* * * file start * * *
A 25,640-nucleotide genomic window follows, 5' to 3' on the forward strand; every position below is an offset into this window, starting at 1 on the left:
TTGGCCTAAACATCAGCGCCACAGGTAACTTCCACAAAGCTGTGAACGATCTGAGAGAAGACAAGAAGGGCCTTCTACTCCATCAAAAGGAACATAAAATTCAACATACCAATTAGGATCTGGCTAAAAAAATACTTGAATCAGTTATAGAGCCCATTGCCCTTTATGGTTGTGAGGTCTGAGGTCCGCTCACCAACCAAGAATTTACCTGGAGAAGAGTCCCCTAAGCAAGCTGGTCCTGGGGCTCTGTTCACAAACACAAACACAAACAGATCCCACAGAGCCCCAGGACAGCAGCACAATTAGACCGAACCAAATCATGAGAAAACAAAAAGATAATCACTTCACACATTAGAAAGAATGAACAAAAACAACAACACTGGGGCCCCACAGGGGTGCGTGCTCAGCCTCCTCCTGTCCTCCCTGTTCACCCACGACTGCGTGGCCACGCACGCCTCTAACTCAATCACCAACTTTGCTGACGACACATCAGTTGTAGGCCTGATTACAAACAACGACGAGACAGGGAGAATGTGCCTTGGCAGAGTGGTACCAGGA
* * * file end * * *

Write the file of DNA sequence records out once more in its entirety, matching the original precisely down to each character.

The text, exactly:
A 25,640-nucleotide genomic window follows, 5' to 3' on the forward strand; every position below is an offset into this window, starting at 1 on the left:
TTGGCCTAAACATCAGCGCCACAGGTAACTTCCACAAAGCTGTGAACGATCTGAGAGAAGACAAGAAGGGCCTTCTACTCCATCAAAAGGAACATAAAATTCAACATACCAATTAGGATCTGGCTAAAAAAATACTTGAATCAGTTATAGAGCCCATTGCCCTTTATGGTTGTGAGGTCTGAGGTCCGCTCACCAACCAAGAATTTACCTGGAGAAGAGTCCCCTAAGCAAGCTGGTCCTGGGGCTCTGTTCACAAACACAAACACAAACAGATCCCACAGAGCCCCAGGACAGCAGCACAATTAGACCGAACCAAATCATGAGAAAACAAAAAGATAATCACTTCACACATTAGAAAGAATGAACAAAAACAACAACACTGGGGCCCCACAGGGGTGCGTGCTCAGCCTCCTCCTGTCCTCCCTGTTCACCCACGACTGCGTGGCCACGCACGCCTCTAACTCAATCACCAACTTTGCTGACGACACATCAGTTGTAGGCCTGATTACAAACAACGACGAGACAGGGAGAATGTGCCTTGGCAGAGTGGTACCAGGA